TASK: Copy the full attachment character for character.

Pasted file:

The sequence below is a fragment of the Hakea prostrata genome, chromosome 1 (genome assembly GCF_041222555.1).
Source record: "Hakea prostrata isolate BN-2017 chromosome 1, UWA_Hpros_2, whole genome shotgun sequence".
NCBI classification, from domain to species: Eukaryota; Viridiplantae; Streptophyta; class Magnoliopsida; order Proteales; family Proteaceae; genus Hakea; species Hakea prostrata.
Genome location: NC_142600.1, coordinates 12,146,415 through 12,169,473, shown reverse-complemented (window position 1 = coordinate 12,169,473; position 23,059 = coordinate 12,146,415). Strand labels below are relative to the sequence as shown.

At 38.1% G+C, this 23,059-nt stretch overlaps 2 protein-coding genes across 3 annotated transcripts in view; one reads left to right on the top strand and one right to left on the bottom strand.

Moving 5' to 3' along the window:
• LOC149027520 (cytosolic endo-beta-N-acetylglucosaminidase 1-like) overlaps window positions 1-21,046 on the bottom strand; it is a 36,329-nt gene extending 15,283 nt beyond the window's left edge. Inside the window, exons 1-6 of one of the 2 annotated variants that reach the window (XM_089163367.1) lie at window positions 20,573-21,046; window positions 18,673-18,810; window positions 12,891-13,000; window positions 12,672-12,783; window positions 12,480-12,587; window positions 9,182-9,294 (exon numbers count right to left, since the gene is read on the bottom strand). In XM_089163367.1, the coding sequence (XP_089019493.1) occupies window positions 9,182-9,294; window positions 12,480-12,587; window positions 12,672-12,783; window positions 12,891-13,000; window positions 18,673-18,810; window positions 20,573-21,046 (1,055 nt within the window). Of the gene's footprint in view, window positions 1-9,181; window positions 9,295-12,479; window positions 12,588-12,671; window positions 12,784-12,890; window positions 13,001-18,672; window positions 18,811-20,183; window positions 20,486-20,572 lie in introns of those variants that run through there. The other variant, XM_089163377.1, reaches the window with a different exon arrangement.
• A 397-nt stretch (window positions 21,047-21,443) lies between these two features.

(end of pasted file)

The sequence below is a fragment of the Hakea prostrata genome, chromosome 1 (genome assembly GCF_041222555.1).
Source record: "Hakea prostrata isolate BN-2017 chromosome 1, UWA_Hpros_2, whole genome shotgun sequence".
NCBI classification, from domain to species: Eukaryota; Viridiplantae; Streptophyta; class Magnoliopsida; order Proteales; family Proteaceae; genus Hakea; species Hakea prostrata.
Genome location: NC_142600.1, coordinates 12,146,415 through 12,169,473, shown reverse-complemented (window position 1 = coordinate 12,169,473; position 23,059 = coordinate 12,146,415). Strand labels below are relative to the sequence as shown.

At 38.1% G+C, this 23,059-nt stretch overlaps 2 protein-coding genes across 3 annotated transcripts in view; one reads left to right on the top strand and one right to left on the bottom strand.

Moving 5' to 3' along the window:
• LOC149027520 (cytosolic endo-beta-N-acetylglucosaminidase 1-like) overlaps window positions 1-21,046 on the bottom strand; it is a 36,329-nt gene extending 15,283 nt beyond the window's left edge. Inside the window, exons 1-6 of one of the 2 annotated variants that reach the window (XM_089163367.1) lie at window positions 20,573-21,046; window positions 18,673-18,810; window positions 12,891-13,000; window positions 12,672-12,783; window positions 12,480-12,587; window positions 9,182-9,294 (exon numbers count right to left, since the gene is read on the bottom strand). In XM_089163367.1, the coding sequence (XP_089019493.1) occupies window positions 9,182-9,294; window positions 12,480-12,587; window positions 12,672-12,783; window positions 12,891-13,000; window positions 18,673-18,810; window positions 20,573-21,046 (1,055 nt within the window). Of the gene's footprint in view, window positions 1-9,181; window positions 9,295-12,479; window positions 12,588-12,671; window positions 12,784-12,890; window positions 13,001-18,672; window positions 18,811-20,183; window positions 20,486-20,572 lie in introns of those variants that run through there. The other variant, XM_089163377.1, reaches the window with a different exon arrangement.
• A 397-nt stretch (window positions 21,047-21,443) lies between these two features.